I’m pretty sure that’s going to change in the not so distant future. But in the meantime, that leaves people like me having to ask people like you for support in order to keep producing a high-quality level of work.
Thanks for reading this and thanks for reading my work.
If nothing else, Donald Trump provides a sort of truth in advertising: he’s rude, obnoxious, loud, abrasive. This is reflective of his policies. On the other hand, his vice president running mate Mike Pence deploys a calm Midwestern demeanor to mask his disgusting homophobic and sexist politics. Americans need a law that will force politicians to label themselves in accordance with the content of their beliefs.
To my many friends and readers who plan to vote for Hillary Clinton: please stop bullying me.
Also please lay off other people, progressives and liberals and traditional Democrats and socialists and communists, citizens who identify with the political left, who plan to vote for Dr. Jill Stein or stay home.
I’m not going to vote for Donald Trump. I agree with the mainstream liberal consensus that he should never hold political power, much less control over nuclear launch codes. He’s dangerous and scary. But that doesn’t mean I have to vote for Hillary Clinton.
So I won’t.
- The main reason that I’m not going to vote for Hillary Clinton is the same exact main reason that I’m not going to vote for Donald Trump: I don’t vote Republican. Being age 53, Nixon was the first president I remember. Hillary Clinton’s politics (and her paranoia and insularity) remind me of Richard Nixon’s. I can’t bring myself to think of a Democrat as someone who solicits millions of dollars from Wall Street or votes with crazy Republicans (like George W. Bush, whose stupid wars she aggressively supported) to invade foreign countries just for fun. She plays a Democrat on TV, but we know the truth: she’s a Republican.
- I’m anti-political dynasty. There should be a constitutional amendment banning anyone related by blood or marriage to a former president from running for the presidency.
- There’s a big difference between an impressive resume and a list of accomplishments. Hillary has the former, not the latter. I hold her resume against her: she has held tremendous power, yet has never reached out to grab the brass ring. As senator, her record was undistinguished. As Secretary of State, she barely lifted a finger on the Israeli-Palestinian conflict, contributed to the expansion of the Syrian civil war, and is more responsible than almost anyone else for destroying Libya. What she did well she did small; when she went big she performed badly.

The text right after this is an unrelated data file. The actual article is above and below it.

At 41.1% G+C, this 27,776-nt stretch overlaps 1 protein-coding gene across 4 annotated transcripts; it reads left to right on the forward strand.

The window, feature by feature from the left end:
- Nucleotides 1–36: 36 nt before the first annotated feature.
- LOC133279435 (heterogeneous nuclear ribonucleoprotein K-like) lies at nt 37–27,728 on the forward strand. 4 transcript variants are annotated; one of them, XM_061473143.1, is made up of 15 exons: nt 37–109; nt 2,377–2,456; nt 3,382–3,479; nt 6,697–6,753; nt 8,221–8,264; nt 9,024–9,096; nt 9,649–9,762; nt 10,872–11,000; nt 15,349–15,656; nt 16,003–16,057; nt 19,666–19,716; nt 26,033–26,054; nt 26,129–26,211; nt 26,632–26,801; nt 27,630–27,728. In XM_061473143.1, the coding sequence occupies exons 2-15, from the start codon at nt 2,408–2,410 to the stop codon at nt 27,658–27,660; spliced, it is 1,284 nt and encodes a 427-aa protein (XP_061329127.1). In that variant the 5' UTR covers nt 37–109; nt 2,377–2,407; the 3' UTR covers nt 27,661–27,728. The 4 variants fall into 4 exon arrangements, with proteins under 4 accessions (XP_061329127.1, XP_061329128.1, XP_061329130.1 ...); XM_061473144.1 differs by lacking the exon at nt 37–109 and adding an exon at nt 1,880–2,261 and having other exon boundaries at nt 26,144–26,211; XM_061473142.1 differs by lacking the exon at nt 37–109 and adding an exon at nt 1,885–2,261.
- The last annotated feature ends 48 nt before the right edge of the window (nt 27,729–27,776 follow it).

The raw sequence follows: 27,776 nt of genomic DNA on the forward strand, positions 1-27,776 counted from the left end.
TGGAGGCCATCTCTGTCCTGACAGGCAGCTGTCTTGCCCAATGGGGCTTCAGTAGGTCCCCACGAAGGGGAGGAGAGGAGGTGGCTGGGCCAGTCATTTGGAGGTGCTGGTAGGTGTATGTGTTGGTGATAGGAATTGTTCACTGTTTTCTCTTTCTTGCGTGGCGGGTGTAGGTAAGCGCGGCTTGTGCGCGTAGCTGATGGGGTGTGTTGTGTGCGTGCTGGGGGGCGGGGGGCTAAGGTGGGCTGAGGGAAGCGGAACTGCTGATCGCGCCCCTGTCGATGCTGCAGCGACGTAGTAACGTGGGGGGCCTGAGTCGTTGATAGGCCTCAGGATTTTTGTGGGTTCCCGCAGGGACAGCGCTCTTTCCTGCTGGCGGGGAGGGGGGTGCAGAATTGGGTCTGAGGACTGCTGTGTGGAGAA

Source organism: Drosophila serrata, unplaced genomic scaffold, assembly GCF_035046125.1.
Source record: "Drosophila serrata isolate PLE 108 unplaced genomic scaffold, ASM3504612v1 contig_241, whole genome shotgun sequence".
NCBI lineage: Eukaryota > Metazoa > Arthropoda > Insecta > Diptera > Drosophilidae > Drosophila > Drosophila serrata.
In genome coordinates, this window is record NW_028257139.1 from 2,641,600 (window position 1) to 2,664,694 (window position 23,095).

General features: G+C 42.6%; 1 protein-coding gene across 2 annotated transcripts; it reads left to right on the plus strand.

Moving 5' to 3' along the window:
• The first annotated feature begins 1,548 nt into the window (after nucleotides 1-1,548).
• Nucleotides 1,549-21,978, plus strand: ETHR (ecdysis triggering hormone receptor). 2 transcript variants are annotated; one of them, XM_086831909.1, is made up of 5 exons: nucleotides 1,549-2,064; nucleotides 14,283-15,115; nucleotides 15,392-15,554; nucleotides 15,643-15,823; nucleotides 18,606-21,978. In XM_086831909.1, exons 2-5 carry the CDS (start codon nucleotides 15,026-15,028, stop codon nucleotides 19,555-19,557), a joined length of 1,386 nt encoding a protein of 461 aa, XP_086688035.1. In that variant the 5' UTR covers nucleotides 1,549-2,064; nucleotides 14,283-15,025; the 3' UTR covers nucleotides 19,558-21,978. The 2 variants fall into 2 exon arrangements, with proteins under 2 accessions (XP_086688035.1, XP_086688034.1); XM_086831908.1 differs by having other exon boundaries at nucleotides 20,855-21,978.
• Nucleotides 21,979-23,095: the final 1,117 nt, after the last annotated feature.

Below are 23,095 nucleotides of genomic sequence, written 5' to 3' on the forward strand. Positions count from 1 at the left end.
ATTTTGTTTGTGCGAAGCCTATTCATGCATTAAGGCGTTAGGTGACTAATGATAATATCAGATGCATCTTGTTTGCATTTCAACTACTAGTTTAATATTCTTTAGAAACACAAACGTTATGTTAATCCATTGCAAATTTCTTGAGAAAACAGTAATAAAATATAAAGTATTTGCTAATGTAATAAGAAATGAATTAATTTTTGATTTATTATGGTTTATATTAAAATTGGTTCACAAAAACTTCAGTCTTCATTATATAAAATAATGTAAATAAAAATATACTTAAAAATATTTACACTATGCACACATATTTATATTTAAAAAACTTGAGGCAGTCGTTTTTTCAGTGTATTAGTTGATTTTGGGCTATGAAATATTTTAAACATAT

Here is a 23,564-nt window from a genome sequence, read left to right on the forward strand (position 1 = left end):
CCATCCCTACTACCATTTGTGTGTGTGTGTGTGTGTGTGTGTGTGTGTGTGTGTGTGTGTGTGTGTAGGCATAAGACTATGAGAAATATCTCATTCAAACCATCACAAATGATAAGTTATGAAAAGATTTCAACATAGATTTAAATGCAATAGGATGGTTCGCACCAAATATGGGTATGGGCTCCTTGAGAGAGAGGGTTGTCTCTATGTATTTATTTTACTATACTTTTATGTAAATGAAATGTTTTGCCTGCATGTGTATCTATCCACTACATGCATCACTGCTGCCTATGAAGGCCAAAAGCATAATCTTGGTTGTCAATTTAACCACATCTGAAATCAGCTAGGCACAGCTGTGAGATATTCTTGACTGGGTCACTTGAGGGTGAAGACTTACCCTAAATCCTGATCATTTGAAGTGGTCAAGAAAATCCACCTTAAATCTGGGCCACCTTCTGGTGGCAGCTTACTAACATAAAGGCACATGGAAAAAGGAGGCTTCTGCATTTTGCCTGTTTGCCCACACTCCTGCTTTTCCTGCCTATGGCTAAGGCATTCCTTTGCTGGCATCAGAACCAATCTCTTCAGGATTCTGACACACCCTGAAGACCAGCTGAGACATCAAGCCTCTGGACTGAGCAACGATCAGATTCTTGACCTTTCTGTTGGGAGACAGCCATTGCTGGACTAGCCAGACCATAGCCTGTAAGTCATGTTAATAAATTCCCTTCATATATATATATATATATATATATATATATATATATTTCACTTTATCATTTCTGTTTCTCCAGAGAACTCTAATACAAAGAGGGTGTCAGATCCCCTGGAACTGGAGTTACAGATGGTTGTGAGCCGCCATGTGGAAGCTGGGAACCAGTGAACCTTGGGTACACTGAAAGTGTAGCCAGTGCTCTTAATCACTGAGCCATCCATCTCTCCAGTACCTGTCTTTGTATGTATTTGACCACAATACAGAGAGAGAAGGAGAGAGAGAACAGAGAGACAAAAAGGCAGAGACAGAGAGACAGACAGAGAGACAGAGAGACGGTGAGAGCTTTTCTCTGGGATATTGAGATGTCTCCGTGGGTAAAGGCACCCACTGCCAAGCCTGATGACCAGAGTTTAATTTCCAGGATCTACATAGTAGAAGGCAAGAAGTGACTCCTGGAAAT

- #MuslimLivesMatter. More than a million people died in Iraq. She voted for that. So she isn’t, as the current Clinton campaign meme goes, merely a “flawed” candidate. Voting for the violent deaths of over a million people, and the maiming of God knows how many more — when there was no reason whatsoever to think Iraq had WMDs — is not an “oops, my bad” screw-up. Those were real people, real human beings, and they’re dead because of her. You don’t get to soak your hands in that much blood and just walk away, much less into the White House.
- She still hasn’t made an affirmative case for herself. By clinging to President Obama, she’s running as his third term. The standard way to pull this off is to present yourself as new and improved: the old product was great, the new one will be even better. Her campaign boils down to “I’m not Donald Trump.” No matter how bad he is, and he is awful, that’s not enough. Watching her in the first presidential debate, at the beginning when Trump was besting her over trade, I kept asking myself: why doesn’t she admit that the recovery is good but has left too many Americans behind? Why hasn’t she proposed a welfare and retraining program for people who lose their jobs to globalization? A week later, the only answer I can come up with is that she has no imagination, no vision thing.